"The idea of spending thousands of dollars for a package of cable channels you don't watch doesn't make sense," he said during AllThingsD digital conference
Barry Diller, the chairman of IAC and backer of the online-TV service Aereo, said the service would expand to 22 cities in the next six to eight months, and that the ultimate goal was to create original content to push through the service.
He also confirmed that he'd like to sell Newsweek and focus on The Daily Beast.
Aereo is “spreading to 22 cities in the next six to eight months, it’s just beginning,” Diller said. The service already announced plans to expand beyond New York to Atlanta.
Diller acknowledged that the current subscriber numbers were very small but said the goal was to reach 20 million homes with the service.
"Then we can then make own programming and drive it through that system,” he said. Like Netflix? he was asked. “Sure,” he responded.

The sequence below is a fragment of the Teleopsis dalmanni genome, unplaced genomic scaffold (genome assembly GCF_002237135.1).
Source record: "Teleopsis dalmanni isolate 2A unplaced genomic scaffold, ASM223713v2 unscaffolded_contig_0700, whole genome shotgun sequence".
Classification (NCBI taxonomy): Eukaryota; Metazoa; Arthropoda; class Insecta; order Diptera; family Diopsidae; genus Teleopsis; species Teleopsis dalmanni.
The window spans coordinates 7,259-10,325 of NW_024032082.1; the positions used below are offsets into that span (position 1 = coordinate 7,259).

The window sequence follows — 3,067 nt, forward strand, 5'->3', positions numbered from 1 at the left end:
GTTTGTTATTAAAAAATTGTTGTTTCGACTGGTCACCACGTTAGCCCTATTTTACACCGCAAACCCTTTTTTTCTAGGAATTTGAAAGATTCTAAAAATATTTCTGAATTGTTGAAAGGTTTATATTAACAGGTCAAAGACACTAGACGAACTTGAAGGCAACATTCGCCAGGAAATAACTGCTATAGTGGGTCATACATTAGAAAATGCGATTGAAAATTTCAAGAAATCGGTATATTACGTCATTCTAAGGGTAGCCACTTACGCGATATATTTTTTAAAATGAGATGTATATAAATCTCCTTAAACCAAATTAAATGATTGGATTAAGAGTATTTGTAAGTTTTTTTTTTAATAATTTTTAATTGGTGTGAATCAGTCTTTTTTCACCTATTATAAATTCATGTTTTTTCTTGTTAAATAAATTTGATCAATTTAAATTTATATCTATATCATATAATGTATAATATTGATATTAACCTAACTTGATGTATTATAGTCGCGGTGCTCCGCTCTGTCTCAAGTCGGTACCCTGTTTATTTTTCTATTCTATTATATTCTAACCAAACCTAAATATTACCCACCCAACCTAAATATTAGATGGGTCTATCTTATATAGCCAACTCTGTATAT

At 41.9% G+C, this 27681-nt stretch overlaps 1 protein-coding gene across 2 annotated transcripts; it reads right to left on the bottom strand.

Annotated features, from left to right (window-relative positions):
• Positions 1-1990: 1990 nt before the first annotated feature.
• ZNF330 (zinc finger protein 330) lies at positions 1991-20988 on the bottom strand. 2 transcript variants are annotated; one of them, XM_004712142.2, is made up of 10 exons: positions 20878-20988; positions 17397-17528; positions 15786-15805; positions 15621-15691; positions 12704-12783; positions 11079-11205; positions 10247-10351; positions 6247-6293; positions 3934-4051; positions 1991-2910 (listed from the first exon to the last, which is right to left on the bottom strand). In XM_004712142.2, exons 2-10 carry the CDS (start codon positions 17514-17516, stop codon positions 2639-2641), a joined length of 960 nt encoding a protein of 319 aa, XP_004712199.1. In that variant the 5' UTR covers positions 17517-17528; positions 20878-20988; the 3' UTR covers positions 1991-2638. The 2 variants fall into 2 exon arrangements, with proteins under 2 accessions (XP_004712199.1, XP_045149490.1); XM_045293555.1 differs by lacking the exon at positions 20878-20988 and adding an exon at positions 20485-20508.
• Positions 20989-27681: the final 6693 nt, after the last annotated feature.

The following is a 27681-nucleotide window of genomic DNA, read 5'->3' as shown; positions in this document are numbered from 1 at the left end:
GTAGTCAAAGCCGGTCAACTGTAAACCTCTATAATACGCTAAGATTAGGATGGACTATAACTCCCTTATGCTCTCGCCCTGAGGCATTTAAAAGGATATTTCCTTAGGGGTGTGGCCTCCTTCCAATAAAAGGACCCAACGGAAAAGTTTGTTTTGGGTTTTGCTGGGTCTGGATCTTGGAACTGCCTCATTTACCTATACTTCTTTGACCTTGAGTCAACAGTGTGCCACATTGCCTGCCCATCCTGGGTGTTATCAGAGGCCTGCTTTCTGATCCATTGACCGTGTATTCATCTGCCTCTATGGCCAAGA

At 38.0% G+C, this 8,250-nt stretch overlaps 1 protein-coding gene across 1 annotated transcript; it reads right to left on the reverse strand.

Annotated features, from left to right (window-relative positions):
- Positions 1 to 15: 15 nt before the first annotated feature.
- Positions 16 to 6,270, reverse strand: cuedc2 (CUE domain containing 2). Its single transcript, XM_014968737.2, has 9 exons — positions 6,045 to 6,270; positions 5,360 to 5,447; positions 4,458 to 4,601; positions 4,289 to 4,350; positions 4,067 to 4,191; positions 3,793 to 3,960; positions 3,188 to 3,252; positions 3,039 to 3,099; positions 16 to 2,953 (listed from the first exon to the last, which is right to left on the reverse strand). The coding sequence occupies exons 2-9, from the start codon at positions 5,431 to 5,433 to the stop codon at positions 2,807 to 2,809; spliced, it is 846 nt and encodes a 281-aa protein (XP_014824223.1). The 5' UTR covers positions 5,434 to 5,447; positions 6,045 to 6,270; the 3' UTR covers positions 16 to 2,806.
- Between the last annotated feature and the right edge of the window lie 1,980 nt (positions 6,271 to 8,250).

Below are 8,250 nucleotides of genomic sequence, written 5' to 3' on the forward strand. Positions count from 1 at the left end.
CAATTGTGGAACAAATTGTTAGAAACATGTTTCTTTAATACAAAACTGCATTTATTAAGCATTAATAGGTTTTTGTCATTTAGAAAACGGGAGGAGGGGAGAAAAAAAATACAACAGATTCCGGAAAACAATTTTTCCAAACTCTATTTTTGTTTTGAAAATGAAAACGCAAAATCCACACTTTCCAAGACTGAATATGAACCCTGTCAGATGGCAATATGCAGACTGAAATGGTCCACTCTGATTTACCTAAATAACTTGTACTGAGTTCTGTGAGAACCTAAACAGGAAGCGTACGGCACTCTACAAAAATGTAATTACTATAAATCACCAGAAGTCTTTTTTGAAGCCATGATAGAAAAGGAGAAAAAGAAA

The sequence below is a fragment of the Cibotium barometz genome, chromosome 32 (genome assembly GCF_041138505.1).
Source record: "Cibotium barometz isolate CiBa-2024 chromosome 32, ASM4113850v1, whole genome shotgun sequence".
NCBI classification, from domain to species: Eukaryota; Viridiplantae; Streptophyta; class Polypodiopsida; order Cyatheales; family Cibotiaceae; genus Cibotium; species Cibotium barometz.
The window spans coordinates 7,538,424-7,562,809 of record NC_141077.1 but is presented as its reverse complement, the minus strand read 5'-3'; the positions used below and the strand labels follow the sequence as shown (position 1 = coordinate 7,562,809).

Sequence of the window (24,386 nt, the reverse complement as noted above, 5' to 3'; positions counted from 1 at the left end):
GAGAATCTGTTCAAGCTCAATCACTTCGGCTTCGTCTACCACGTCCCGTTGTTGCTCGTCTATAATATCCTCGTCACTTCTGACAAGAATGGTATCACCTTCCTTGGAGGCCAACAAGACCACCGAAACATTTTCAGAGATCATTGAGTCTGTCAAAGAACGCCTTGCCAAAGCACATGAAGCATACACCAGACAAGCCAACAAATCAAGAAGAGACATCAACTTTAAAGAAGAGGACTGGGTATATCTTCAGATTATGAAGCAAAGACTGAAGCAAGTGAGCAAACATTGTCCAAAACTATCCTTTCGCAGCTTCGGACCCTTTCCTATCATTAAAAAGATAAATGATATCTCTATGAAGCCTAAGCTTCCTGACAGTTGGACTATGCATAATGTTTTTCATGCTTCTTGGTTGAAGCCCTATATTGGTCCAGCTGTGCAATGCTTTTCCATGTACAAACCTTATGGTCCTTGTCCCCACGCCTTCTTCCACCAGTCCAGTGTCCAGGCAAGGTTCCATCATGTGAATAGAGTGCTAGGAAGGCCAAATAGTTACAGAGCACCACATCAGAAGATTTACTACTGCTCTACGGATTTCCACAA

An hour or so later ABC chief Anne Sweeney slammed Diller over Aereo, calling the service "opportunistic piracy."
Diller said the cutting of cable cords by subscribers was underway, and an inevitability. “The idea of spending thousands of dollars for a package of cable channels you don’t watch doesn’t make sense,” he said.
He said that 90 percent of cable subscribers pay for ESPN, for example, but only 10 percent of them watch the sports channel.
By using micro-antennas stored remotely, Aereo can pull in broadcast channel signals and stream them to its users relatively cheaply. Users of the service can record shows in Aereo’s cloud DVR service.
Regarding Newsweek, Diller said: "I got seduced into Newsweek… It much better belongs in a widely diversified publishing company that’s got lots of publishing assets. Certainly there is value there."
Diller bought Newsweek for a dollar, but shut it down at the end of last year. He confirmed:
"We’d like to sell Newsweek."